Colleges and Universities and Newspapers and Indiana University and Communications

IU grads carve Greek-based niche in news

June 19, 2010

Olympia factboxWhat started with a casual meeting between two Indiana University students in a business class in the fall of 2008 has grown into a for-profit operation with projected revenue of $2 million this year.

Interestingly, the Indianapolis-based business is centered on an industry many think is dying. Despite long odds and little startup capital, Evan Burns and Adrian France launched a weekly print newspaper at IU last September.

The newspaper—which is aimed at college fraternity and sorority members—has been profitable since its first issue, said Burns, who, along with France, graduated in May.

The publication is now on four campuses, including Purdue University, Michigan State University and Miami University in Ohio. The founders want a presence at 27 colleges nationwide in September. Burns and France are hiring 15 full-time staffers by Aug. 1.

“We found a print publication put in the right location can rise above the noise level of everything else and gain people’s attention,” Burns said.

The editorial content is another key to the publication’s success.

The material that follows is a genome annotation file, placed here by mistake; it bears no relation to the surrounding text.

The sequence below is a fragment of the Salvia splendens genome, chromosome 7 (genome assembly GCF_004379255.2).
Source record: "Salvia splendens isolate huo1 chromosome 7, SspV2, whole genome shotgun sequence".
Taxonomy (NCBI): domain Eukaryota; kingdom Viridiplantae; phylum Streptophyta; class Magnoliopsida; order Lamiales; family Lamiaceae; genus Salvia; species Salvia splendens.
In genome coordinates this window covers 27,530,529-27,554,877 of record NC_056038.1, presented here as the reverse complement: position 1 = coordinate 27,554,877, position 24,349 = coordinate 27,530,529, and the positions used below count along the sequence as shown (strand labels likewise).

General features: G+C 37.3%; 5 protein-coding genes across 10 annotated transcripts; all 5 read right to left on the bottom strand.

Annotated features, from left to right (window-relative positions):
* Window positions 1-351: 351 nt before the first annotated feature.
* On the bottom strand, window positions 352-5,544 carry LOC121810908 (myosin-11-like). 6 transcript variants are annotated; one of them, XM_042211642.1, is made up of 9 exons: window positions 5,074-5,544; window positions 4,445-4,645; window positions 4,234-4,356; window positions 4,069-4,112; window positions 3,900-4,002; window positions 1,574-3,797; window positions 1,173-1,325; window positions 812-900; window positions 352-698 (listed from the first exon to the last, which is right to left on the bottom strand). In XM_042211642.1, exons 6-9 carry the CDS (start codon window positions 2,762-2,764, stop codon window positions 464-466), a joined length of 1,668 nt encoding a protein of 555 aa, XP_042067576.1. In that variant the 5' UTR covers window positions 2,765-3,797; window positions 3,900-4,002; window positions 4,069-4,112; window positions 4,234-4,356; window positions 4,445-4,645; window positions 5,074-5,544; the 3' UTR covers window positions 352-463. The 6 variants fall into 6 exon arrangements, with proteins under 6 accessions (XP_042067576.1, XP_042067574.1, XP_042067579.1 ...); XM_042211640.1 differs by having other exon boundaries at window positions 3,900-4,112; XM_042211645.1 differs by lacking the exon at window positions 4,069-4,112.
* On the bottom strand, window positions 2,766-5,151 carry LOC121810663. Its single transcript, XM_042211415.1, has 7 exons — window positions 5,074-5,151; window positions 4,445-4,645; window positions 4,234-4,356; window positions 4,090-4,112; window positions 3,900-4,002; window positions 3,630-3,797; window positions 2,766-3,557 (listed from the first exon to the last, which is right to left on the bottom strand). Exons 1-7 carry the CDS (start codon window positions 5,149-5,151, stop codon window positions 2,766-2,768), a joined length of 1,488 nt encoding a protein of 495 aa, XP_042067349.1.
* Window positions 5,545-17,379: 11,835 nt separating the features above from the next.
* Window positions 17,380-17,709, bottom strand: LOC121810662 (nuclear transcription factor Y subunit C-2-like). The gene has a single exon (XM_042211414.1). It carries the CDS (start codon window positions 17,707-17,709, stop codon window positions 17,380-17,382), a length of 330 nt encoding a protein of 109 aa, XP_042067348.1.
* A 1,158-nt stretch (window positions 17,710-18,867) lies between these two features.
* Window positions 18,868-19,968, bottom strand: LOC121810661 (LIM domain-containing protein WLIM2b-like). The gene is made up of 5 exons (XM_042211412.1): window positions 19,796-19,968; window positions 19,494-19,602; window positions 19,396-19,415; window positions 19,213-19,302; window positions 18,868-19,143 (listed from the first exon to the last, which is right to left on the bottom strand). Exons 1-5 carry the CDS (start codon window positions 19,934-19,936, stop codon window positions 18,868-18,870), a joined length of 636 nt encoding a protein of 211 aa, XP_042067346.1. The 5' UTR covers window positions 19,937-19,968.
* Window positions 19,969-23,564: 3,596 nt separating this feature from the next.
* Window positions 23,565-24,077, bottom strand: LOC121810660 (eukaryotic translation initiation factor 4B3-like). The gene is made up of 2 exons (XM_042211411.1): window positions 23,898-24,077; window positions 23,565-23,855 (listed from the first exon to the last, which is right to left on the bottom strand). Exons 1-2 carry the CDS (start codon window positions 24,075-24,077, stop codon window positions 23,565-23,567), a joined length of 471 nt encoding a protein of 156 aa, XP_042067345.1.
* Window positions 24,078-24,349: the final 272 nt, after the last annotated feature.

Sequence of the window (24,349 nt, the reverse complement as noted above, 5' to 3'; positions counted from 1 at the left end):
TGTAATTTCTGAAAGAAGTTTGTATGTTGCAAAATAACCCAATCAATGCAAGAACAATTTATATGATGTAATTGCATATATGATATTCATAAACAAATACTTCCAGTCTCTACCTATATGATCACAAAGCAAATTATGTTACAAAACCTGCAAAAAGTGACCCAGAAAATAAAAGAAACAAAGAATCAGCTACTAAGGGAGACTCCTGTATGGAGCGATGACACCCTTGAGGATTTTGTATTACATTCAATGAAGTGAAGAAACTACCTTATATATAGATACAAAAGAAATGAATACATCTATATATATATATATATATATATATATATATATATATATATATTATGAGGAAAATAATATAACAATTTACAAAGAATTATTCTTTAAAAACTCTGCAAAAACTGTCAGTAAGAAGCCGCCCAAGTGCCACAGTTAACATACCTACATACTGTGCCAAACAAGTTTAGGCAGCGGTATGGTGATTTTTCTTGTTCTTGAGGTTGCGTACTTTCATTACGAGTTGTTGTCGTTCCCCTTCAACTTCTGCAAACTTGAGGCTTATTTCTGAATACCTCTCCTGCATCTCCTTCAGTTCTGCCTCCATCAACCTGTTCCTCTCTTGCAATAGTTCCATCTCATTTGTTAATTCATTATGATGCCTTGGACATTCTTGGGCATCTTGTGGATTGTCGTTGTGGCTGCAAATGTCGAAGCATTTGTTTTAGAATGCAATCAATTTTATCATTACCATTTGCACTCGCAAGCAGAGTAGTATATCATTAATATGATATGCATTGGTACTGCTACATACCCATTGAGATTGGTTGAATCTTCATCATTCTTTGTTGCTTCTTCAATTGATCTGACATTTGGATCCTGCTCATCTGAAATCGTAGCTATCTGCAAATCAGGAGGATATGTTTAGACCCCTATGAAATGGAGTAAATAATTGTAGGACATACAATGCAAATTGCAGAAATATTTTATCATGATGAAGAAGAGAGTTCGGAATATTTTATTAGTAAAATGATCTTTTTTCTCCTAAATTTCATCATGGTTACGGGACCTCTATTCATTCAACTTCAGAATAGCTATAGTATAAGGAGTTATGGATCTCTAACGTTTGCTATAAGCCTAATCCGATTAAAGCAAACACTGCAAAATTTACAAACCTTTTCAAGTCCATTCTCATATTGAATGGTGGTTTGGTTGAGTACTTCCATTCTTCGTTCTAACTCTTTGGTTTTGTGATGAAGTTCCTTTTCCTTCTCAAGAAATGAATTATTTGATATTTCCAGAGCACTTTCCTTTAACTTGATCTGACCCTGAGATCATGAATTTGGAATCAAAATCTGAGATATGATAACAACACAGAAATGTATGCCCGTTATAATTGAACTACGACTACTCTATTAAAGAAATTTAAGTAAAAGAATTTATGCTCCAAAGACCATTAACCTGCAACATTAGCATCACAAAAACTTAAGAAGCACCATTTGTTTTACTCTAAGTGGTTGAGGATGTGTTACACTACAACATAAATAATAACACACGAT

Don’t expect to find news of the latest kegger in the paper. The content is strictly “PG-13,” Burns said.

“We wanted to keep this a high-end publication,” he said. “We determined our content based on demand. It’s what our advertisers and our readers wanted.”

The articles, many written in first person, cover a range of topics from fraternity and sorority charity and fundraising events to challenges of recruiting house members and more general articles covering topics such as the local music scene or whether to “friend” someone on Facebook.

“There was no publication highlighting the good works of the fraternities and sororities on campus,” said France, who, like Burns, was part of several IU Greek leadership groups. “Everybody likes reading about their friends and other members of their group.”

Still room for print

Despite the success of the fledgling paper, Brad Hamm, dean of IU’s School of Journalism, doesn’t think it will have a major impact on the campus paper, the Indiana Daily Student, which has a stable circulation of about 16,000.

“All media in all forms compete for ad dollars,” Hamm said. “But I think there’s room for a broad, general-interest publication with specialty publications in the same market.

“I think it’s very possible that this new publication is creating new ad dollars. They’ve identified a unique niche that allows advertisers to reach that segment in a new way.”

While Hamm said more young people are getting their news digitally these days, he isn’t completely surprised by the new paper’s success.